Chapter 2


When Stan Rittman walked out of the basement of the Flatiron Building it wasn’t dark, yet. It was the first day of the second week of fall, but it felt like the middle of summer, except for the autumn-like light. He wore a short sleeve shirt and linen trousers. The thin wallet in his back pocket was flush with more fives and tens than it was with one-spots.

He gave his wallet a friendly pat. I can buy the kid some new clothes, get up front on the office rent, and score tickets for the Series.

The Socialist Labor Party used to have offices in the Flatiron Building, but not in the basement behind the boiler room. He wondered if they would have banned gambling, arguing it was exploitive. You took your chances at poker, but it was only exploitive if you had no skill at it.

He walked down 22nd Street to Lexington Avenue, turned right, walked through Gramercy Park to Irving Place, and looked for a phone booth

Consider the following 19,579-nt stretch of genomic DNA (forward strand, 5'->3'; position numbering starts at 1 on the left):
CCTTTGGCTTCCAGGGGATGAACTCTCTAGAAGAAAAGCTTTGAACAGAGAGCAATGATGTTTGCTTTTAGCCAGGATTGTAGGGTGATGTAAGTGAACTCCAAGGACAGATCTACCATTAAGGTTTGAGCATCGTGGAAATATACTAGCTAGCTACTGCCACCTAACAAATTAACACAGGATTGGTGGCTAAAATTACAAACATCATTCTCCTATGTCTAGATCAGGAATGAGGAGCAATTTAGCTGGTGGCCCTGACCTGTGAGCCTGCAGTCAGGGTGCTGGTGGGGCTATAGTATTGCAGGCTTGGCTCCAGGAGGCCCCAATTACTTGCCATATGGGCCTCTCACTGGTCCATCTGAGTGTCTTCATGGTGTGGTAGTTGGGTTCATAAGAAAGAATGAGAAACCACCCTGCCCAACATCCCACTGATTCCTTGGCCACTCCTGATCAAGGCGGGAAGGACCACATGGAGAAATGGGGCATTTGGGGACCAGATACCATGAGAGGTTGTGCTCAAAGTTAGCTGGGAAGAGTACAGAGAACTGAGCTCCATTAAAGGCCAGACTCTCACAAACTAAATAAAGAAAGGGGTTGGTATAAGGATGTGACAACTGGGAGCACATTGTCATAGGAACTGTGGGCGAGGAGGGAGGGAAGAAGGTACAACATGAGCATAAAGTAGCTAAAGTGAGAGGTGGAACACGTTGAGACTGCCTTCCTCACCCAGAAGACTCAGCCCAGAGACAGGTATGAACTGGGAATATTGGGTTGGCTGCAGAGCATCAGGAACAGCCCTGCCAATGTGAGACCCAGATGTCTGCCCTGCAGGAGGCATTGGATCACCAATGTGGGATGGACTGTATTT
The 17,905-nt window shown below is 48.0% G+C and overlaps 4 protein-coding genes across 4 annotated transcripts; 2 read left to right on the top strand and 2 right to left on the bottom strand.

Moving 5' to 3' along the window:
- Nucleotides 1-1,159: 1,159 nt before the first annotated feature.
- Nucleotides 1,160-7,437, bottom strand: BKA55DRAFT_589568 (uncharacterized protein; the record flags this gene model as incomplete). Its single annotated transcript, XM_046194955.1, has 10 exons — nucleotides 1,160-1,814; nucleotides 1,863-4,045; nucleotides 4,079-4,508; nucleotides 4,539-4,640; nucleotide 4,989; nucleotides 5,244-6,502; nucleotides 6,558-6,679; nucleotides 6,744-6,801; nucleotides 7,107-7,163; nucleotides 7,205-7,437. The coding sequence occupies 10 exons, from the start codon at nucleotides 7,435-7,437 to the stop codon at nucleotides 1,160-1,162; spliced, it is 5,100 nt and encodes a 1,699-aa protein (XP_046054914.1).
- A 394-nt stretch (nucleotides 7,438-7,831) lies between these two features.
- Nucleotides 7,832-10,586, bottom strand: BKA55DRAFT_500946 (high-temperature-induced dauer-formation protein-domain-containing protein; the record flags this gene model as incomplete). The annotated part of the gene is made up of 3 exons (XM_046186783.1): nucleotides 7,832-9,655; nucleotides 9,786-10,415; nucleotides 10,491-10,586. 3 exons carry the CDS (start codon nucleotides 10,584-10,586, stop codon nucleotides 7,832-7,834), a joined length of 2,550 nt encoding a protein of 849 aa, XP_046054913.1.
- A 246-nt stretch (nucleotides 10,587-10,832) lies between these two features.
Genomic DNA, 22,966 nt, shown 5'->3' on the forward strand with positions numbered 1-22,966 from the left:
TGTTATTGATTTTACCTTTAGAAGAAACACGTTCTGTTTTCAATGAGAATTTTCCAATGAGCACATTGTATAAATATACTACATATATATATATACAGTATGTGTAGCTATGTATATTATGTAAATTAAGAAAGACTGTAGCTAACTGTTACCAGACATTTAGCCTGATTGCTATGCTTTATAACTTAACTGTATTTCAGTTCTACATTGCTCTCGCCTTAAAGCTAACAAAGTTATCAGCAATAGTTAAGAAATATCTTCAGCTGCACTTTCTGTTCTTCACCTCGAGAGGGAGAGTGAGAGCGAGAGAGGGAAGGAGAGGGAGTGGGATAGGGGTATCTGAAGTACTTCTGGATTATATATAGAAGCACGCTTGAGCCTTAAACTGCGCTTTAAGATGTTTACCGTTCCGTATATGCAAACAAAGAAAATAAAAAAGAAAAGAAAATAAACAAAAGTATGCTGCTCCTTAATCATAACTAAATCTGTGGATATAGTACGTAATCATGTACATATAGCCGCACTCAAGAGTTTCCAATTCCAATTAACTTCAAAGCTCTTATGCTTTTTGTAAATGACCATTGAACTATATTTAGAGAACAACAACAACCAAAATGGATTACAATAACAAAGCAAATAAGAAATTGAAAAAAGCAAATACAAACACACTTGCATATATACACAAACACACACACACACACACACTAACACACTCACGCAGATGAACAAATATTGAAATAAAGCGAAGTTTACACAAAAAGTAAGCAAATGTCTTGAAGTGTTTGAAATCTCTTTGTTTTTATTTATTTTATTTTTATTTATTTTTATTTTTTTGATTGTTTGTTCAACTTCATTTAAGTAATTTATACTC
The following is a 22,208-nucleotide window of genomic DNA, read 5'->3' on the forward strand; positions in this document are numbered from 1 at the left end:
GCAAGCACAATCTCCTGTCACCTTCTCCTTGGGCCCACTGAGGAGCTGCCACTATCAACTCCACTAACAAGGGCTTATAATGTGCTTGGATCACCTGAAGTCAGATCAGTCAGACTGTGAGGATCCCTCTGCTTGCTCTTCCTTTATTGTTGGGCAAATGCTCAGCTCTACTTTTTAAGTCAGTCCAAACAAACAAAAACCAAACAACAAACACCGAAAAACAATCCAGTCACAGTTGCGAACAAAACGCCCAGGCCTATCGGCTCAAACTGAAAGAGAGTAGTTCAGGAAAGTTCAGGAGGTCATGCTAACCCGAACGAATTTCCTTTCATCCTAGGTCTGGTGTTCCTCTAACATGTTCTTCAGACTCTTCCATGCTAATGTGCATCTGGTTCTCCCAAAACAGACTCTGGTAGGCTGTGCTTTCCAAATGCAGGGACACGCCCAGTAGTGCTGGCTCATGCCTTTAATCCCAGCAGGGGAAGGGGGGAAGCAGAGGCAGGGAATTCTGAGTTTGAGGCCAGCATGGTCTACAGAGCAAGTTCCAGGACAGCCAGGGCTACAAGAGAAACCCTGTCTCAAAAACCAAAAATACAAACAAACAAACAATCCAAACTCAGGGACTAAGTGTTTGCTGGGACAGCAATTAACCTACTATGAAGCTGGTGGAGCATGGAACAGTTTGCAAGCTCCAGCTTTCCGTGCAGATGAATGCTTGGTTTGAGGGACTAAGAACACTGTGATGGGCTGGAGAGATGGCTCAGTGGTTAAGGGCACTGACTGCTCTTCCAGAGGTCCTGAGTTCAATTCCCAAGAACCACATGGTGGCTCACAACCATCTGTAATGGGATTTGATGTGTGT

The Yankees were in and the Indians were out, that was for sure. The Redlegs were running on an outside track, but the Braves were neck and neck with the Dodgers. Sal the Barber had no-hit the Phils earlier in the week at Ebbets Field and the Cardinals were going at the Braves out in the boondocks, getting the Dodgers to within a half-game. It was all going to come down to the weekend as to whether there was going to be a subway series, the same as last year, or not.

Last year it went seven, the damned thing being the Yankees won three at Ebbets Field and the Dodgers won their four at Yankee Stadium. Neither team won on their home field. Nobody won that bet. Nobody took the backside odds on the seventh game, win or go home, especially since Jackie Robinson wasn’t penciled in to play the deciding nine.

Who would have thought the Cuban would be the difference-maker when he took over right field in the sixth inning? Stan was in the upper deck with his sometime partner, Ezra. The Yankee dugout was on the first base side, so most of the Bum fans were on the third base side. A client who was a Yankee fan, after Stan had gotten him the photographs he needed to get his divorce done, had given the tickets to Stan. They sat in a sea of Bronx Bomber fans.

“Beggars can’t be choosers,” said Ezra.

When Yogi Berra hit an opposite field sure double, Ezra sprang out of his seat, like everyone else, but the lightening fast Sandy Amoros caught it coming out of nowhere. He fired a pill to Pee Wee Reese, who relayed it to Gil Hodges, who doubled up the retreating Gil McDougald off first, ending the last threat Stengel’s Squad made that afternoon.